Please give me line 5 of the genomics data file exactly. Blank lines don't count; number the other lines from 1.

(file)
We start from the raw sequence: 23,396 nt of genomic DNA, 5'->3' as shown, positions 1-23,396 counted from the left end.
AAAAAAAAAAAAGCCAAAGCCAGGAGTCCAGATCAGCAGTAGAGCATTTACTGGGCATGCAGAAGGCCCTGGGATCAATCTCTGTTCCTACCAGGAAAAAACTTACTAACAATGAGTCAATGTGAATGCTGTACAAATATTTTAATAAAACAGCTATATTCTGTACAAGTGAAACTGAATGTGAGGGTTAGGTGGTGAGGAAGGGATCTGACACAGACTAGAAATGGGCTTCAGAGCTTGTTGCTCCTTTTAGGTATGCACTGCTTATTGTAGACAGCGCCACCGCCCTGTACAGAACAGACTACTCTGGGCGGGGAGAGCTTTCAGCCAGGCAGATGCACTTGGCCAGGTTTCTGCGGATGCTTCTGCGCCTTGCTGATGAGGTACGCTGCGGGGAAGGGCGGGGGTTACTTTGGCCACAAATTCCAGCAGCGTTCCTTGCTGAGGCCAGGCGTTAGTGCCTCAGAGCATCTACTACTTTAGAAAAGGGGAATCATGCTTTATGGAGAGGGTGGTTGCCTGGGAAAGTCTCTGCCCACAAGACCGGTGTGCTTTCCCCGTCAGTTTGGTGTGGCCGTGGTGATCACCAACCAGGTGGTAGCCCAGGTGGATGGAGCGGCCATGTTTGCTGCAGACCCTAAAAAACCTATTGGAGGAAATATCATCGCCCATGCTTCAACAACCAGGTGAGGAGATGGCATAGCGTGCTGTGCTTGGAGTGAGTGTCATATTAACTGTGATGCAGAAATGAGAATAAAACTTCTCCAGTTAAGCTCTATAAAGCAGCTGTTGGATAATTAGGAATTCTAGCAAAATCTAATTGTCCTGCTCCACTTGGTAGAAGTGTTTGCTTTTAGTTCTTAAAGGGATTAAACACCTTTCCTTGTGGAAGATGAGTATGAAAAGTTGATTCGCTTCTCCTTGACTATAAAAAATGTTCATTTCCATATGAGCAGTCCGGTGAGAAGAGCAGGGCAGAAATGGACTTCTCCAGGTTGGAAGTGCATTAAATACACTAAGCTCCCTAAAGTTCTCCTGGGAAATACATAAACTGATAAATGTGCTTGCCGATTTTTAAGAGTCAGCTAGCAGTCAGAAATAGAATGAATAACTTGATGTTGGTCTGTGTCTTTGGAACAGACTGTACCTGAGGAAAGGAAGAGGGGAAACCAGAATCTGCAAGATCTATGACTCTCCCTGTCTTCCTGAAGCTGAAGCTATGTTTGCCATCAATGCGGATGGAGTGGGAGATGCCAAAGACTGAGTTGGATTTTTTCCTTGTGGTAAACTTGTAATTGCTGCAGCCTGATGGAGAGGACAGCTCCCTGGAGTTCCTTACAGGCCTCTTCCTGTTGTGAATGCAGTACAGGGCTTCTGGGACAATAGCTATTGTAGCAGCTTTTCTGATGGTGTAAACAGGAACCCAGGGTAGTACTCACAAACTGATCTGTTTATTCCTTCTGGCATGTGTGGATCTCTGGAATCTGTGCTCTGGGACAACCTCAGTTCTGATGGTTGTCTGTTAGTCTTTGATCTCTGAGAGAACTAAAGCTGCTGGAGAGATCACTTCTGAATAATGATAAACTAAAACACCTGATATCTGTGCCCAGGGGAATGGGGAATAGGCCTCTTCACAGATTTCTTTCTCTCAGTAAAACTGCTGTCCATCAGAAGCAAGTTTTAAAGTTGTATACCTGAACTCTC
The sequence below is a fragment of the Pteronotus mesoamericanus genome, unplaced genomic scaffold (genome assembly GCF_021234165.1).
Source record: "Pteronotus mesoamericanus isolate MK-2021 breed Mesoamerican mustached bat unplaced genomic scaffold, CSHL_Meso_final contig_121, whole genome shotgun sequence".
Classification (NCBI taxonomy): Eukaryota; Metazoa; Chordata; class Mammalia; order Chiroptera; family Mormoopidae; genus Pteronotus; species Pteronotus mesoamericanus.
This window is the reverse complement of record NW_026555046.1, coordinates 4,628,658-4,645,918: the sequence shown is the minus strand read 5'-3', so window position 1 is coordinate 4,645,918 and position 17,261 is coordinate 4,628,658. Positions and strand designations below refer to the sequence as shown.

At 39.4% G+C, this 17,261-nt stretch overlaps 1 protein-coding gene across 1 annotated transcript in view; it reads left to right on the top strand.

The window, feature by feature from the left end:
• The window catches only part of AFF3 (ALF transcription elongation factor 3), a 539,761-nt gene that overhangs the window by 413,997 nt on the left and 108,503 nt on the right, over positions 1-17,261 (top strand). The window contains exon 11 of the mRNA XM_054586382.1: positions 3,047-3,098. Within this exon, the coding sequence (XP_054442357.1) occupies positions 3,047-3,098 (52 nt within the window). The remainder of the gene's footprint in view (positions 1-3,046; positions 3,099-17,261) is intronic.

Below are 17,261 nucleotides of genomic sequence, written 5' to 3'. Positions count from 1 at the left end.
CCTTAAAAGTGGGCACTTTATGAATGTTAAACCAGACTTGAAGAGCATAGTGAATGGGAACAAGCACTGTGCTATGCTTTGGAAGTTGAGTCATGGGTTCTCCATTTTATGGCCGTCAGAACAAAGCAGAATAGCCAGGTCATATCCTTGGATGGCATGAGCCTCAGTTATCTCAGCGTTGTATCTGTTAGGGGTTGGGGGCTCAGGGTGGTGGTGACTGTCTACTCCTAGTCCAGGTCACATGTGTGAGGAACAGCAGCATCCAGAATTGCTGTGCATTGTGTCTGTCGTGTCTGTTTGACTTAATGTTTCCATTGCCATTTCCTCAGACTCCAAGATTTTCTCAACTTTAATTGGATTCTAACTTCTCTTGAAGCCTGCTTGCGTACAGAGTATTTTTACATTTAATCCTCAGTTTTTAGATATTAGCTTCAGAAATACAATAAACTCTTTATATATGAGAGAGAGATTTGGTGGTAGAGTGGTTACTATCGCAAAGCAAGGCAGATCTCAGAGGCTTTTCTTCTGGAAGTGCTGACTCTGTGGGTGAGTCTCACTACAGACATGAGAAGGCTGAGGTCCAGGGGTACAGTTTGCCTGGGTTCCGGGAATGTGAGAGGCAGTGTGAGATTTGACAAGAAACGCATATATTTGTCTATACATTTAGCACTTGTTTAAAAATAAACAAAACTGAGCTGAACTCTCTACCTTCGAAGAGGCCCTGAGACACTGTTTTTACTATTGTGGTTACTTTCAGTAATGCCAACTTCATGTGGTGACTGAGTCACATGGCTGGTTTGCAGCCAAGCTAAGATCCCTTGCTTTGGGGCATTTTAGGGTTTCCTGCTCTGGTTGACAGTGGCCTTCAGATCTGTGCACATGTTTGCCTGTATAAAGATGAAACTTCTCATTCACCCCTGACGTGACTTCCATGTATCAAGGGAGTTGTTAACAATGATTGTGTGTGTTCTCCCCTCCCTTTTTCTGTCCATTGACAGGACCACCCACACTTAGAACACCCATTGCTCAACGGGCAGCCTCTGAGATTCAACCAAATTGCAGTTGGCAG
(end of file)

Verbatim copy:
Classification (NCBI taxonomy): Eukaryota; Metazoa; Chordata; class Mammalia; order Chiroptera; family Mormoopidae; genus Pteronotus; species Pteronotus mesoamericanus.